i’ve been making my way through nintendo’s various puzzle games, and wario’s woods is a game that i’ve had for a while on wii’s virtual console but have finally set aside. apparently the game was the last officially licensed NES title (and released on SNES less than a year later), and the presentation is pretty polished. the game is one of the only games that features mario series mainstay toad in a starring role, and for that reason alone gets a thumbs up from me. the game continues toad’s characterization from super mario bros. 2 (specifically, his super strength), and also features the return of a couple of other characters from that game, namely birdo and pidgey.
regardless of the cameos, the gameplay itself is pretty solid. the game features bombs and enemies and is basically your typical match 3 (horizontally, vertically, or diagonally, with some pieces requiring you to remove them twice), although with some fairly novel mechanics. in the game you maneuver toad around the board. he can pick up any part of a stack (or a single piece from a stack), but is limited to where he can drop it. the game also alternates between two phases, one in which you have time to set up combos, and another that is more fast paced and is more about reacting. although they initially feel somewhat awkward, the controls work well and the gameplay is well balanced and well thought out. even after mastering the game’s mechanics the controls still feel a bit finicky, but the game is enjoyable overall. the focus of the game is on progressing through stages rather than racking up a high score, which is also a change of pace, and as with most puzzle games this game includes bonuses for chains and combos and a 2-player vs. mode.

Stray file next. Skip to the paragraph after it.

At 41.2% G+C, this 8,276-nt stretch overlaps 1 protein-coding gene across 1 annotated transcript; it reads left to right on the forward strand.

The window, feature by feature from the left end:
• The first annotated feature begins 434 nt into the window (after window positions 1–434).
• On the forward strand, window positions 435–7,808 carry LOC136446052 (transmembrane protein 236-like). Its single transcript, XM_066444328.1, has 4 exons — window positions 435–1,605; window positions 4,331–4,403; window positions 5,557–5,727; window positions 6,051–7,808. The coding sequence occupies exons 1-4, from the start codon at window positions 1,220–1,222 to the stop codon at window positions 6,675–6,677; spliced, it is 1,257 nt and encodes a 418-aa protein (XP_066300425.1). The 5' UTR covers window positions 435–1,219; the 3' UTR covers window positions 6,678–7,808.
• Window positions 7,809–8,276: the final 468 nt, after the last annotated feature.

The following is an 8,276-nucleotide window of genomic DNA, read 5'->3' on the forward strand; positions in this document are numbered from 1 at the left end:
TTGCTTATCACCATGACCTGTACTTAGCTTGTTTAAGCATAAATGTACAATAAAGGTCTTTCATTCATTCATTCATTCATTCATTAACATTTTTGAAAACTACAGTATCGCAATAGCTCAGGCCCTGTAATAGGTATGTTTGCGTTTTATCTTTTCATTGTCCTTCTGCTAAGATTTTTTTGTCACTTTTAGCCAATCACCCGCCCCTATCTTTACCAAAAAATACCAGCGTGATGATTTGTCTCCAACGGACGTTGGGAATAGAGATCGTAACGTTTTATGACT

in my post about brain age: concentration training (for 3DS) i’d mentioned “blob blast”, an activity included as part of that game’s “relaxation” activities that’s a touch-screen based reworking of wario’s woods (see the official site for a video clip). the touchscreen controls of “blob blast” remove all of traces of awkwardness of the original, although as a result the game feels much less unique. wario’s woods feels a little rougher around the edges, but its mechanics are definitely much quirkier and give the game much more character, even beyond the presentation. the game’s pace is much slower than the 3DS version in that there are 99 stages to work through (apparently the game includes a “round jump” function, which “saves your progress every fifth level and lets you jump back in later”) and the difficulty increases far too gradually (the game also allows you to accumulate continues by earning coins upon beating a level, with more coins given for faster times). as a result i found myself completely bored by round 51, and have set the game aside indefinitely (this is one of those games that, no doubt, greatly benefits from its 2P vs. mode). and although the game ostensibly features two single-player modes, the only difference is that in game B you encounter boss battles at regular intervals which are the same as regular levels except you have to remove pieces adjacent and in the same direction as a boss character that teleports around the board.
overall the game is memorable and unique, and it’s definitely not the worst of nintendo’s many puzzle games. although it’s not a puzzle game for the ages, it’s still pretty fun and puzzle fans looking for something a bit different should enjoy it.